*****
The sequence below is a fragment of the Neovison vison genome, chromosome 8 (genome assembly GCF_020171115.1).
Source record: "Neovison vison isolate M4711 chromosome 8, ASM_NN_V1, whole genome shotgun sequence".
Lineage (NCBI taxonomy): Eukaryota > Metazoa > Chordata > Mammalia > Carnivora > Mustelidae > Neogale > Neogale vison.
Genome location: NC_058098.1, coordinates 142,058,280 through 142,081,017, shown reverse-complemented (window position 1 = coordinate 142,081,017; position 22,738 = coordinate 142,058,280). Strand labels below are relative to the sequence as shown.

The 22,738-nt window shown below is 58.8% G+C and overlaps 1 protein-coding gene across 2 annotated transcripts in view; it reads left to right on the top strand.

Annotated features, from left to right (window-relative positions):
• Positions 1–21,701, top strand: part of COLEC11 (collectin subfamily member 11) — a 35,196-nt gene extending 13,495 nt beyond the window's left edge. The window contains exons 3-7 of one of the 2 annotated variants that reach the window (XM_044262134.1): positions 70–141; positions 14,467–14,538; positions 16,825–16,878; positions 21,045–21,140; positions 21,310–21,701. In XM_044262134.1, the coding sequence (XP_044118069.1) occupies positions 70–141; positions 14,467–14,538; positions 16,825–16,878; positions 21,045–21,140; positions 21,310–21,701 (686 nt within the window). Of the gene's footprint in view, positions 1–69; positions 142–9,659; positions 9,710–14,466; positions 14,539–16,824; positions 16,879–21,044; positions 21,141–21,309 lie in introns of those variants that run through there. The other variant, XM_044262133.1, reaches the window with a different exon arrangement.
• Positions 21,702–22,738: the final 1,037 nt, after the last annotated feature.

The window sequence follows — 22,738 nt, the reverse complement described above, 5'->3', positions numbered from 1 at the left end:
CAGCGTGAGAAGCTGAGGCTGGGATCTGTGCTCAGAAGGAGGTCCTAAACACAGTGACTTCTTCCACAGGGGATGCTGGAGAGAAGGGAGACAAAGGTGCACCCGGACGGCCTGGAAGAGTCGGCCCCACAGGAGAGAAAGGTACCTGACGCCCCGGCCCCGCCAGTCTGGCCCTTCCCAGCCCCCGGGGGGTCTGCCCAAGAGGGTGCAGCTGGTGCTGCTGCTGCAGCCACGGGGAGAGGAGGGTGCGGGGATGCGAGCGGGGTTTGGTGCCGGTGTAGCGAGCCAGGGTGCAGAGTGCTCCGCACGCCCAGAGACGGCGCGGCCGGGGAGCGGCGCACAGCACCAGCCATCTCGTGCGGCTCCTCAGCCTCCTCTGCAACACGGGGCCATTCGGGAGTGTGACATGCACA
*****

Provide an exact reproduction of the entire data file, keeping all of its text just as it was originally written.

The sequence below is a fragment of the Neovison vison genome, chromosome 8 (genome assembly GCF_020171115.1).
Source record: "Neovison vison isolate M4711 chromosome 8, ASM_NN_V1, whole genome shotgun sequence".
Lineage (NCBI taxonomy): Eukaryota > Metazoa > Chordata > Mammalia > Carnivora > Mustelidae > Neogale > Neogale vison.
Genome location: NC_058098.1, coordinates 142,058,280 through 142,081,017, shown reverse-complemented (window position 1 = coordinate 142,081,017; position 22,738 = coordinate 142,058,280). Strand labels below are relative to the sequence as shown.

The 22,738-nt window shown below is 58.8% G+C and overlaps 1 protein-coding gene across 2 annotated transcripts in view; it reads left to right on the top strand.

Annotated features, from left to right (window-relative positions):
• Positions 1–21,701, top strand: part of COLEC11 (collectin subfamily member 11) — a 35,196-nt gene extending 13,495 nt beyond the window's left edge. The window contains exons 3-7 of one of the 2 annotated variants that reach the window (XM_044262134.1): positions 70–141; positions 14,467–14,538; positions 16,825–16,878; positions 21,045–21,140; positions 21,310–21,701. In XM_044262134.1, the coding sequence (XP_044118069.1) occupies positions 70–141; positions 14,467–14,538; positions 16,825–16,878; positions 21,045–21,140; positions 21,310–21,701 (686 nt within the window). Of the gene's footprint in view, positions 1–69; positions 142–9,659; positions 9,710–14,466; positions 14,539–16,824; positions 16,879–21,044; positions 21,141–21,309 lie in introns of those variants that run through there. The other variant, XM_044262133.1, reaches the window with a different exon arrangement.
• Positions 21,702–22,738: the final 1,037 nt, after the last annotated feature.

The window sequence follows — 22,738 nt, the reverse complement described above, 5'->3', positions numbered from 1 at the left end:
CAGCGTGAGAAGCTGAGGCTGGGATCTGTGCTCAGAAGGAGGTCCTAAACACAGTGACTTCTTCCACAGGGGATGCTGGAGAGAAGGGAGACAAAGGTGCACCCGGACGGCCTGGAAGAGTCGGCCCCACAGGAGAGAAAGGTACCTGACGCCCCGGCCCCGCCAGTCTGGCCCTTCCCAGCCCCCGGGGGGTCTGCCCAAGAGGGTGCAGCTGGTGCTGCTGCTGCAGCCACGGGGAGAGGAGGGTGCGGGGATGCGAGCGGGGTTTGGTGCCGGTGTAGCGAGCCAGGGTGCAGAGTGCTCCGCACGCCCAGAGACGGCGCGGCCGGGGAGCGGCGCACAGCACCAGCCATCTCGTGCGGCTCCTCAGCCTCCTCTGCAACACGGGGCCATTCGGGAGTGTGACATGCACA